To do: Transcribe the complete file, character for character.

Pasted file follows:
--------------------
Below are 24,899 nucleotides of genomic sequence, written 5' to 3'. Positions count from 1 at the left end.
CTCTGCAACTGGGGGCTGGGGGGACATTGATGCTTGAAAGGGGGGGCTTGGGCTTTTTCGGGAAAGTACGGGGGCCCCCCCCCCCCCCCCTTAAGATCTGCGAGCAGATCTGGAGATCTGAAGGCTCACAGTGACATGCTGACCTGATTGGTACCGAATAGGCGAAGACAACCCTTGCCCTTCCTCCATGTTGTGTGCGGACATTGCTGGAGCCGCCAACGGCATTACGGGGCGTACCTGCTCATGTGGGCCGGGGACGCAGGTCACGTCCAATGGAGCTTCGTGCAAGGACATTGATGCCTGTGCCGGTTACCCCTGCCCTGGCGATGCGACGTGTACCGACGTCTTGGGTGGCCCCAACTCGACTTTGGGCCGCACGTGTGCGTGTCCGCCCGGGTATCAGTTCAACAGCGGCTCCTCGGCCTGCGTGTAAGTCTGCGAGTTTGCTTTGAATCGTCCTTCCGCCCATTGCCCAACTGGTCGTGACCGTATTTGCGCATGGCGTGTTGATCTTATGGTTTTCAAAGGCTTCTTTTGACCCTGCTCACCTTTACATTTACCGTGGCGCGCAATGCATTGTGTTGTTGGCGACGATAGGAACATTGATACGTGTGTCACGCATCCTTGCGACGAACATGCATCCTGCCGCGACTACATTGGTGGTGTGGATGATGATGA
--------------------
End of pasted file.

Below are 24,899 nucleotides of genomic sequence, written 5' to 3'. Positions count from 1 at the left end.
CTCTGCAACTGGGGGCTGGGGGGACATTGATGCTTGAAAGGGGGGGCTTGGGCTTTTTCGGGAAAGTACGGGGGCCCCCCCCCCCCCCCCTTAAGATCTGCGAGCAGATCTGGAGATCTGAAGGCTCACAGTGACATGCTGACCTGATTGGTACCGAATAGGCGAAGACAACCCTTGCCCTTCCTCCATGTTGTGTGCGGACATTGCTGGAGCCGCCAACGGCATTACGGGGCGTACCTGCTCATGTGGGCCGGGGACGCAGGTCACGTCCAATGGAGCTTCGTGCAAGGACATTGATGCCTGTGCCGGTTACCCCTGCCCTGGCGATGCGACGTGTACCGACGTCTTGGGTGGCCCCAACTCGACTTTGGGCCGCACGTGTGCGTGTCCGCCCGGGTATCAGTTCAACAGCGGCTCCTCGGCCTGCGTGTAAGTCTGCGAGTTTGCTTTGAATCGTCCTTCCGCCCATTGCCCAACTGGTCGTGACCGTATTTGCGCATGGCGTGTTGATCTTATGGTTTTCAAAGGCTTCTTTTGACCCTGCTCACCTTTACATTTACCGTGGCGCGCAATGCATTGTGTTGTTGGCGACGATAGGAACATTGATACGTGTGTCACGCATCCTTGCGACGAACATGCATCCTGCCGCGACTACATTGGTGGTGTGGATGATGATGA